“All is flux, nothing is stationary”…this is true for everything in life, including Bonsai. Everyday our little trees change and grow, we see the changing of the seasons reflected in our trees as we watch the new shoots grow, flowers blossom and finish, candles grow and leaves turn colour before dropping off. The cyclical nature of the universe is wrapped up in our trees, they are constantly in flux, as are we…believe me, I am totally fluxed at the moment.
The only constant is change
Apologies for the lack of posts recently, it has been a very busy two weeks. The photo shoot will Bill Valavanis and Jonathan Singer went very well but it tested my bowing skills to the max. Running around to all the big names in the Bonsai world and trying to balance the needs of the photographer with the need to be polite and respectful of The Chief’s (and therefore my) standing with everyone was an interesting experience. Not at all negative but it required some serious consideration and carefully chosen words. I think that I did a good job and even had a bit of a laugh with Mr. Kimura…a first in my Bonsai career. He was actually pretty friendly to me, except when he too criticised my Bonsai Focus article for not being dramatic enough…you cannot win I guess. At least it meant that he approved of Ryan’s work, which lets face it, was pretty damn good.
After a week of very interesting photo shoots I made the long trip to Kennet Square in Pennsylvania, home of the finest single collection of trees in the US, if not the western world. I have been here for a few days working on Satsuki, getting them into shape after flowering and back on track for a good wiring and styling session in October/November time. Now is not the best time to be wiring satsuki as the bark is very tender and tends to scar very easily, especially when using heavy wire. As time is limited and the trees numerous, wiring is being left until a later date and I am just pruning my way through them. I had repotted a good number of them in the Spring and so it was good to see that many had responded well and had grown dramatically. There is nothing more rewarding than seeing a good outcome to your work. It is always a concern when working on customers trees that after you have left they go down hill. Thankfully that is not the case here and several trees which were on deaths door are now pushing strong shoots and looking good.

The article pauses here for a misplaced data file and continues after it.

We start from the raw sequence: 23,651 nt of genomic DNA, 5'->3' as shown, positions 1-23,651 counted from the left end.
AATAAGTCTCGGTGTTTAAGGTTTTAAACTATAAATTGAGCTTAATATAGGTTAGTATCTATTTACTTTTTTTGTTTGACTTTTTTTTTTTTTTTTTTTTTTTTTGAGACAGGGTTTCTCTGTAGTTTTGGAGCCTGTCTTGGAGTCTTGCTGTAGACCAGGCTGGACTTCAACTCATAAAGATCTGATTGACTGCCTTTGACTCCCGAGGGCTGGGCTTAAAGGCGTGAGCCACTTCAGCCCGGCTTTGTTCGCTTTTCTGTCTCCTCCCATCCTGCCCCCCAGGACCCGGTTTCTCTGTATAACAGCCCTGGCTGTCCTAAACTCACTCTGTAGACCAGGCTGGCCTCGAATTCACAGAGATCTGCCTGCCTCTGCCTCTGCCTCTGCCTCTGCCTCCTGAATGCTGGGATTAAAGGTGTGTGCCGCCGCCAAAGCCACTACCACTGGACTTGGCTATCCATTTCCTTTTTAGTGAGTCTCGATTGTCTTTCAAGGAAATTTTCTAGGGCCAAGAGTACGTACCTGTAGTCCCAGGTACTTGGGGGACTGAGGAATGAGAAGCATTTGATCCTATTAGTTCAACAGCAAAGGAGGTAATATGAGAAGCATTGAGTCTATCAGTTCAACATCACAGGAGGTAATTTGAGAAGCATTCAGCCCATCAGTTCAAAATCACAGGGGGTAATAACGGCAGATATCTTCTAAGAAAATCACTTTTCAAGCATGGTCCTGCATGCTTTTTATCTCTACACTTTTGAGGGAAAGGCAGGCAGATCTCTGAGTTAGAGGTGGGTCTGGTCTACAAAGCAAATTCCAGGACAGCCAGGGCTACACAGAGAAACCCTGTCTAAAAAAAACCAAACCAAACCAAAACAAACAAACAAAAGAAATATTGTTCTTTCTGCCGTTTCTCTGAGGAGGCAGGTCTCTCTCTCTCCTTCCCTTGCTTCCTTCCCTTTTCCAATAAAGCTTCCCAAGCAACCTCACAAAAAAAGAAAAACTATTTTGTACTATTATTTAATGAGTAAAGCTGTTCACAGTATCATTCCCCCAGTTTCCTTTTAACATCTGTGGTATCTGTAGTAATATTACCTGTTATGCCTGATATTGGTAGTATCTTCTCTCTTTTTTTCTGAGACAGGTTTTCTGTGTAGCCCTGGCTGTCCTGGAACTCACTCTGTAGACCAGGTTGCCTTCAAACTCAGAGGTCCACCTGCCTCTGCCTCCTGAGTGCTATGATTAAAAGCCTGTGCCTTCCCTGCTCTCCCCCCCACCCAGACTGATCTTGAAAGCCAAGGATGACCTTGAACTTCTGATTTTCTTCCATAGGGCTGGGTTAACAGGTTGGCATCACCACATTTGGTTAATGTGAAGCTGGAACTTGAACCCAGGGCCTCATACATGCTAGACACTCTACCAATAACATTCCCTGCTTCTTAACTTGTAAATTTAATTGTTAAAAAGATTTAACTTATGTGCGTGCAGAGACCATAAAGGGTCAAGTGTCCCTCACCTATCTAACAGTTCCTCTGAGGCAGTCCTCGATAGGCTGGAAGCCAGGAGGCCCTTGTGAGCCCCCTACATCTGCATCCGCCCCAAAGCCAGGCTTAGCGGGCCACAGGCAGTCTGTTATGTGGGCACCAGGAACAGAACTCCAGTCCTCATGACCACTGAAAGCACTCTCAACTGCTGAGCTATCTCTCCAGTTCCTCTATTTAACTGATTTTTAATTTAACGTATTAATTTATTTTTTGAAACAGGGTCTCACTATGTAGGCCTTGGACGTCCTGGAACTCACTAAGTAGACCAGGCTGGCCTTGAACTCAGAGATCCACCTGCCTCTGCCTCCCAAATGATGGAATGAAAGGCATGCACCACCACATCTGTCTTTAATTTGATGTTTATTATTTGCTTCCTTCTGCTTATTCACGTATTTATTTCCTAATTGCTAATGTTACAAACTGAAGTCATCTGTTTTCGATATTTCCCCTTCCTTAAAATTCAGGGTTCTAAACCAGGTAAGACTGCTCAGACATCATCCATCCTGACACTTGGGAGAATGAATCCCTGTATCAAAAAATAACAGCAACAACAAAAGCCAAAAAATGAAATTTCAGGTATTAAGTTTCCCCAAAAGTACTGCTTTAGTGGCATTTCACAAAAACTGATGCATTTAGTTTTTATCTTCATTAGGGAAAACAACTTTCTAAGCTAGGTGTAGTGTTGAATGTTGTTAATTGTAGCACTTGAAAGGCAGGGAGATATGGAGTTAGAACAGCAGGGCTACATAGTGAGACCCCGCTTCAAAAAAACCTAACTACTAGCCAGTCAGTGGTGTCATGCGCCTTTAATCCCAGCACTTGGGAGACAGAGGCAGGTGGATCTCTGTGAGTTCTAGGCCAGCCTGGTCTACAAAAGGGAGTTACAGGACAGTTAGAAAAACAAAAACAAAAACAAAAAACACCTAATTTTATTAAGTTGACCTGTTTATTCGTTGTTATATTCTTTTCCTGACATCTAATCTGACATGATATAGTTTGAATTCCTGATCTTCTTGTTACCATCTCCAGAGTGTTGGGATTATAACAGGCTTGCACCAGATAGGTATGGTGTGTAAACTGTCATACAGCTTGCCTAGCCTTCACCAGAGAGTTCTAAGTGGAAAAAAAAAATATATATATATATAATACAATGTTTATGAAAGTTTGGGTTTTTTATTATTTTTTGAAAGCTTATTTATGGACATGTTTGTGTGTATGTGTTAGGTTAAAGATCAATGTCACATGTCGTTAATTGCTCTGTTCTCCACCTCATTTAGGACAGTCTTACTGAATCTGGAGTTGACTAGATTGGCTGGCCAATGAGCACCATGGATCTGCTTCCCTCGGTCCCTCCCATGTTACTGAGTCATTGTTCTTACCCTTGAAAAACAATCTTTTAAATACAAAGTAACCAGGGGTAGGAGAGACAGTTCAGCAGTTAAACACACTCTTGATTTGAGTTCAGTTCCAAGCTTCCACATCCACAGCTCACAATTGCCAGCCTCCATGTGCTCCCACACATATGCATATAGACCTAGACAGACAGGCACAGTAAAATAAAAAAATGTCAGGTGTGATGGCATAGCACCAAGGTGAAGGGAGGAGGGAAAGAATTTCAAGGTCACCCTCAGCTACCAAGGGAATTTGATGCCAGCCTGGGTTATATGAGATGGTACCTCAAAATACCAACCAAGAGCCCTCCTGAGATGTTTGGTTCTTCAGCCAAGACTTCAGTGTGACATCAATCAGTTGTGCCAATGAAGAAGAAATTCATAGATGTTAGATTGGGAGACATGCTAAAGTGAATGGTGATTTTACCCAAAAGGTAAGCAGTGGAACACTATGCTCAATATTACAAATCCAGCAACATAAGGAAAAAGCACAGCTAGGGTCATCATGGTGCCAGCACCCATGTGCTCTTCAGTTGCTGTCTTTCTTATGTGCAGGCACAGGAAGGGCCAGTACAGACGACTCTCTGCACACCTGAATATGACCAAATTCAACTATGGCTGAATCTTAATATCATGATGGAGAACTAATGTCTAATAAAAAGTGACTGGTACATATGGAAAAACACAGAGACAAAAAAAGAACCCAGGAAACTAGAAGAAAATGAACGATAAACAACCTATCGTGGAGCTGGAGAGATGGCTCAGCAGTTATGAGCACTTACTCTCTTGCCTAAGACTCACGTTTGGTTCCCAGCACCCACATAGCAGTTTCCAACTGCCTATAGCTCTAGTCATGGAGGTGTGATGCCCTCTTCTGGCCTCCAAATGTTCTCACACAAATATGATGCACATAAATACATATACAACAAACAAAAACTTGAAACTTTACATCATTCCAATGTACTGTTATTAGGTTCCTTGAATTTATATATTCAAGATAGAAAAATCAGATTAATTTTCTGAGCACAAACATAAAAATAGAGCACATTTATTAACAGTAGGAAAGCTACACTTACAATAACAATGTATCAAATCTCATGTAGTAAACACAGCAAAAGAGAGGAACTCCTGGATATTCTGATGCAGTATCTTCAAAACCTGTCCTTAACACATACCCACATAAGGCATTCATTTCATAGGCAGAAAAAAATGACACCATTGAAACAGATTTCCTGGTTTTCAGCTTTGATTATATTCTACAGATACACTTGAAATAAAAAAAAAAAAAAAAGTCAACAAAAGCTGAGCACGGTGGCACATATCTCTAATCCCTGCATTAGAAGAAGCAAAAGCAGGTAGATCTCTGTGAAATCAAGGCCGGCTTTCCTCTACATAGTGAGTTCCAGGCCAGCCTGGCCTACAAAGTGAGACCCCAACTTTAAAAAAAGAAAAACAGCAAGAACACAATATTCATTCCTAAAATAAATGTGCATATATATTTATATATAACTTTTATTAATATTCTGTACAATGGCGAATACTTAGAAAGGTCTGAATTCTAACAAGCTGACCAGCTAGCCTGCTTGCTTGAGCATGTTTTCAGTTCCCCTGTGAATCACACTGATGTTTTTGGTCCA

Pruning satsuki can feel very much like topiary at times but it should not be…the essential idea is to remove as much of the woody, thick and short branches in favour of new green shoots, prune back to stimulate new growth and to prune in such a way that it will grow into shape. There are some advanced techniques for doing that, but at 3 am after several Heineken and a flight to catch tomorrow, I won’t go into them. Plus, I have to keep a few secrets to myself 😉
Tomorrow I will be in flux again, finally returning back to the UK and home to my own bed. I have slept there less than 10 times this year. 10 times. It is enough to cause divorce proceedings. Thankfully I will be at home for some time and will be basing myself around a computer for a vast majority of it. I have text to write for two books now after being asked to write some high level text for the photograph project. This will be a challenge as I have to appeal to a non-bonsai audience who is erudite and highly critical. Explaining Bonsai ideas to a bonsai audience is hard enough. I will have to get my serious organised hat on and schedule everything so that I am not wasting time catching up on missed TV and the Women’s world cup, which by the way is phenomenal value for money. Maybe it is just the great coverage in the US, or the genuine heart with which they play but I’d rather watch Jill Scott than John Terry.
There will be changes afoot on the saruyama homepage, I have been going over my bandwidth limit so things are getting fixed. Keep a look out for that and also some postdated blog posts. I have about four or five little projects that I haven’t gotten around to.
Stay fluxy (San Diego).